From the Journal of Misteline
Screams in the Night:
Some time in the small hours of the morning of the 16th Septemus, Lukas Moonshank, who was sleeping aboard the boat, awoke to the sound of a splash. In the Brethouwer house, Drake and Rufus awoke as well, and as they began to move about, other people began to stir. The night was very dark and wet; the moon hidden behind thick clouds. Lukas lit (or unveiled) a lantern, which Drake and Rufus saw, and having armed themselves they walked towards the jetty. On the way, Drake heard a pig moving about behind a house, but felt that there was something else. He searched about as best he could, and Rufus and Lukas eventually brought up the lantern.
Drake caught a momentary glimpse of a pale, slender, Human (or Human-like) figure, and also some naked Human footprints in the mud, and of a size suggesting a woman or boy before his full growth.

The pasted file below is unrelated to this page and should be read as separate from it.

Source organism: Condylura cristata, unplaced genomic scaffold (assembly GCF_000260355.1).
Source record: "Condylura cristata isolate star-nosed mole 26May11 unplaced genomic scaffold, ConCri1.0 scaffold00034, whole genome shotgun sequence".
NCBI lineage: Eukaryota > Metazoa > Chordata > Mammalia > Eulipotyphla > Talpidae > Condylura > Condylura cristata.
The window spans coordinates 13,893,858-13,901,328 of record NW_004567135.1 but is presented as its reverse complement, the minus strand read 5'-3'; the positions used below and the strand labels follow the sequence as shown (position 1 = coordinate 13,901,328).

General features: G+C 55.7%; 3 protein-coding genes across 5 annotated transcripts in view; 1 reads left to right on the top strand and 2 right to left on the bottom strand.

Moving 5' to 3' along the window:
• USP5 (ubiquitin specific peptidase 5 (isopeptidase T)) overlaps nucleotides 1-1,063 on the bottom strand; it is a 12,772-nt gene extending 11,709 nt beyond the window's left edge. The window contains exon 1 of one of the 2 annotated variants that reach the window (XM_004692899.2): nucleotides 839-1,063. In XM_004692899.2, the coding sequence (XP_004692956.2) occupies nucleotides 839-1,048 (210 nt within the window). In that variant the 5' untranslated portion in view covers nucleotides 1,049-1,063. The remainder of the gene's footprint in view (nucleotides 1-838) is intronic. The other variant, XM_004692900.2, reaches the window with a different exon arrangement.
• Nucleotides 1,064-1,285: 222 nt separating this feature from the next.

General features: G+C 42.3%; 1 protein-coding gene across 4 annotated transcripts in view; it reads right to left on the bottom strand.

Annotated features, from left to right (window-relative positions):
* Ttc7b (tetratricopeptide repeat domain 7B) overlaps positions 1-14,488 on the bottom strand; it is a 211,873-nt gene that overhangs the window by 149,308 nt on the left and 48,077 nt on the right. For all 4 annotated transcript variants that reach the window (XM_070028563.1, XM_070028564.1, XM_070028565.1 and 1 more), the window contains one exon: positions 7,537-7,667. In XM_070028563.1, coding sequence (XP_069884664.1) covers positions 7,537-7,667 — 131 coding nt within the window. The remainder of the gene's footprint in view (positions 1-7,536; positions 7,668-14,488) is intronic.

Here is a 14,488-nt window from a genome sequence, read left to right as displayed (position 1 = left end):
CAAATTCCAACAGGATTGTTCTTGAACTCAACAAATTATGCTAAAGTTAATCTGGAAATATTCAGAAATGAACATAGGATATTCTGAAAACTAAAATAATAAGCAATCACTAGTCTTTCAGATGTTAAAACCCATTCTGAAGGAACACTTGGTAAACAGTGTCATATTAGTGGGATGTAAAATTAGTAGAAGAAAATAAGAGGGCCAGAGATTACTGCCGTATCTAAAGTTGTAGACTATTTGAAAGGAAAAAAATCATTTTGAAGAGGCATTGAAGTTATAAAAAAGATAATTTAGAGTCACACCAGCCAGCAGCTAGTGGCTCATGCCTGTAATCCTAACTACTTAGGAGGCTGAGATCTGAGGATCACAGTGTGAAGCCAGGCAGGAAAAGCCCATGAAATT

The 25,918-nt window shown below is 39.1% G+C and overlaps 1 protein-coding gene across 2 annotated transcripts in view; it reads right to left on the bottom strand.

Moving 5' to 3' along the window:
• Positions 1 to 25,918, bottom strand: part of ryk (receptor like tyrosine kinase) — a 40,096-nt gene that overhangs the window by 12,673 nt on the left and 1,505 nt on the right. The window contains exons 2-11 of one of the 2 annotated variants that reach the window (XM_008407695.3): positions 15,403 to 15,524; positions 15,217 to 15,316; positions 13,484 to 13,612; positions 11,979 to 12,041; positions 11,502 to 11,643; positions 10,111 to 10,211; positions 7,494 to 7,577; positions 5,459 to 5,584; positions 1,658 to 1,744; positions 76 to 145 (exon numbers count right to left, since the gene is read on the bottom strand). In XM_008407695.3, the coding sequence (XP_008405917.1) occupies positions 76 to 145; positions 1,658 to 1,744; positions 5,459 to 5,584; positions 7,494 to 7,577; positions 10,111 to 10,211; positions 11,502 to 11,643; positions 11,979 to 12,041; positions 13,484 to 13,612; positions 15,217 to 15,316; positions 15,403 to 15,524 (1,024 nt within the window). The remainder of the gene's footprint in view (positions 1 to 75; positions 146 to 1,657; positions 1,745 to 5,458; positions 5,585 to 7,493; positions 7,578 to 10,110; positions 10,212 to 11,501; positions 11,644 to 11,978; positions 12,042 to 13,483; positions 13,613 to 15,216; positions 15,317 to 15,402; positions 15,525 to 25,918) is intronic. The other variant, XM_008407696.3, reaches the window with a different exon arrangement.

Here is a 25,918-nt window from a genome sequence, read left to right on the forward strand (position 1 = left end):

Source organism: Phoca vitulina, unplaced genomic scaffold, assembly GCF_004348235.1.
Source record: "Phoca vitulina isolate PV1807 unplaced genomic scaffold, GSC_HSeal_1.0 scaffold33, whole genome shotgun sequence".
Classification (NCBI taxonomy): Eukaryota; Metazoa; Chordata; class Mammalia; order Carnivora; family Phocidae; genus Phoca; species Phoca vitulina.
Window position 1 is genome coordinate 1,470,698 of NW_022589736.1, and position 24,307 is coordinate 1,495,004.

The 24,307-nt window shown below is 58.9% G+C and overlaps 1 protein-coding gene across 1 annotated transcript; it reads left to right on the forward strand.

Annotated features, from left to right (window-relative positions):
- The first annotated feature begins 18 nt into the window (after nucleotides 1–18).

I had taken the time to check the palisade gate (shut, as it should be) and guard tower (no sign of a guard, but this is usual), and then I lit another lantern and took up a torch as well. Albinus Moonshank and I went out to the others, just in time to hear something fleeing to the lake behind the smithy. Drake could, perhaps, have discharged his bow into the dark, but he did not. I hurled the torch out over the lake, but it's guttering light revealed nothing, save what might have been ripples.
A moment later, we all heard a keening scream across the water; a lonely, beastial sound, full of madness and dispair, it could have come from a Human throat.
Later, Drake found a gnawed fish where the thing had climbed onto the land.
Albinus remained with Lukas, for a while, to check his boat. The rest of us went indoors again, out of the rain.
Apparently that was Clod, and it was not unusual for him to prowl around at night, stealing things, killing fowl and other livestock. Once he menaced a child (and of course it is assumed that Matron Leadfern was taken by him as well).
The villagers had set traps for him, but he avoided them all.
We returned to bed.
We awoke as the household prepared a morning meal, but no sooner than I had rubbed sleep from my eyes than I noticed that Albinus had not returned. Looking outside, I noticed the broken lantern lying on the path through the village.